Share Page

Reno Evening Gazette: Monday, September 29, 1890 - Page 1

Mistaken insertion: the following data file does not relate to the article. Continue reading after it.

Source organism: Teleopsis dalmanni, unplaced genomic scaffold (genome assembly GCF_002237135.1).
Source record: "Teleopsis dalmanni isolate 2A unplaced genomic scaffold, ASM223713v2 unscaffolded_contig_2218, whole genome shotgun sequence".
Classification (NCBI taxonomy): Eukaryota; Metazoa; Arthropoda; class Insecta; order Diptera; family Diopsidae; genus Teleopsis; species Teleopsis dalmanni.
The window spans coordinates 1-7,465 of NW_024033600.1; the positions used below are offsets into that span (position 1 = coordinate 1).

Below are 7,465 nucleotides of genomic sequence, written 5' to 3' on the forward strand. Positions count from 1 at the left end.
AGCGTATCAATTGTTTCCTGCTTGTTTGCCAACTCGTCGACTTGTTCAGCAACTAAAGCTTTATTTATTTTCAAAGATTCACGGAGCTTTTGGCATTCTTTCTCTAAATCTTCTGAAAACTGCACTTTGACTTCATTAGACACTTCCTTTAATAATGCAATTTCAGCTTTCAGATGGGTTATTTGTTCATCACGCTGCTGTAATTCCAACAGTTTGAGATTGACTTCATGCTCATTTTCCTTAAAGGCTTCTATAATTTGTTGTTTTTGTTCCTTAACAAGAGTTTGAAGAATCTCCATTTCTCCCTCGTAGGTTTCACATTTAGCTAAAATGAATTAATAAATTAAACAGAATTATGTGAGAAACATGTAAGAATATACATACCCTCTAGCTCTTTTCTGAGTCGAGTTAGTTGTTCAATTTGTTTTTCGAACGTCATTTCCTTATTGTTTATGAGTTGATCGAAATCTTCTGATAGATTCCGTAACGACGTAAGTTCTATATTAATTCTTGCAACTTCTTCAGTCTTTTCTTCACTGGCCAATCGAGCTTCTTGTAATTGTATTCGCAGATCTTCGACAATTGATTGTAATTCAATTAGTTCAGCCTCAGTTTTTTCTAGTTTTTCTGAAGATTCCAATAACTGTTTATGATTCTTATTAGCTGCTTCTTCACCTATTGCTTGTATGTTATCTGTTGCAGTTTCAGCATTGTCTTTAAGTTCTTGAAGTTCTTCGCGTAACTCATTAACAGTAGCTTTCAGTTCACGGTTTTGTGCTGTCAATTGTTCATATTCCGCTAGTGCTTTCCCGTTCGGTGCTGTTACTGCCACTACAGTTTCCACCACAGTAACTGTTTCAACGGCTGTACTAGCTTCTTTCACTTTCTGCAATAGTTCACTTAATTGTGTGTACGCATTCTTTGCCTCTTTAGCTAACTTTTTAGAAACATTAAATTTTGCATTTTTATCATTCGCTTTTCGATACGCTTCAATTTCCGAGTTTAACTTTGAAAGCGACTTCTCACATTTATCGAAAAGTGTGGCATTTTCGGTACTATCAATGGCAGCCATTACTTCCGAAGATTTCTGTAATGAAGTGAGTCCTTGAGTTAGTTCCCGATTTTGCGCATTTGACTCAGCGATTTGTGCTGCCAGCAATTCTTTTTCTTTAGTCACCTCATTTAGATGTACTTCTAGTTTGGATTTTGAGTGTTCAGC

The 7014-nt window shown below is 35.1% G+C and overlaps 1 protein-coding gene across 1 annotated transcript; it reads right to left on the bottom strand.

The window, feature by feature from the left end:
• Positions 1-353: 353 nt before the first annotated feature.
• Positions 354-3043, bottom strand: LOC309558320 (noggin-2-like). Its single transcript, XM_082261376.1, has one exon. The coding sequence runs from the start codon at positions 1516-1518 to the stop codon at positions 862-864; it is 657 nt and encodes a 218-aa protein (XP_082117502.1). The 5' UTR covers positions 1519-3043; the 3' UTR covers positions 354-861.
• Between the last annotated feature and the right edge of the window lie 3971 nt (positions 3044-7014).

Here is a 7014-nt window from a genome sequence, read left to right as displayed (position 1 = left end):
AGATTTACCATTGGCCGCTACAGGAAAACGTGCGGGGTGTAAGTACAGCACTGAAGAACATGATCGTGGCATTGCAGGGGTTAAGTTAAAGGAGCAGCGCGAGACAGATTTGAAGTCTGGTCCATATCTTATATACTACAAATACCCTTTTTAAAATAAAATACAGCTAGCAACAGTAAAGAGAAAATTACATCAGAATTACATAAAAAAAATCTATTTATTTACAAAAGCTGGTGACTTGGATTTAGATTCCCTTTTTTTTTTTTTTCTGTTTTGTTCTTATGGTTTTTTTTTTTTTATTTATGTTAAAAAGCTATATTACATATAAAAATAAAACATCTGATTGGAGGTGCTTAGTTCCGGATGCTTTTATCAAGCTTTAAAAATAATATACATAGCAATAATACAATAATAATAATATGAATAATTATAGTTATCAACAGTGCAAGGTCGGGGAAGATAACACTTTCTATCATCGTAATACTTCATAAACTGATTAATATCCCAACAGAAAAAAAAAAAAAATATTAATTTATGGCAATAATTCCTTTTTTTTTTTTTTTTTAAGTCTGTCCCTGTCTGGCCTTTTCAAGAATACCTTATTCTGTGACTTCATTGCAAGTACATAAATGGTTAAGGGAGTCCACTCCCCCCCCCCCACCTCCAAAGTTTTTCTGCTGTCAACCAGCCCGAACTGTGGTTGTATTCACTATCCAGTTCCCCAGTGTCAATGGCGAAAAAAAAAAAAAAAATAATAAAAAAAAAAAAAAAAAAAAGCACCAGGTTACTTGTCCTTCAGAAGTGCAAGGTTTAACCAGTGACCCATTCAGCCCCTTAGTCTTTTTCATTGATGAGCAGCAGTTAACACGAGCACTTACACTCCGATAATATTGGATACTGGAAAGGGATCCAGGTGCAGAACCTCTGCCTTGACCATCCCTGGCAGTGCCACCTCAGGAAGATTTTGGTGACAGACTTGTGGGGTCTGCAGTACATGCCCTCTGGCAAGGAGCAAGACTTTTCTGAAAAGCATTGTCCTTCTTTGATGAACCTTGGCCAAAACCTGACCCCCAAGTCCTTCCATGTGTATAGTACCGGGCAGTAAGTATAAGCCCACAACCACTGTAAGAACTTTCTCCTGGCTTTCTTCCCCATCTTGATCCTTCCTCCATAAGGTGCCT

Get 1 more page view just for clicking

to like us on Facebook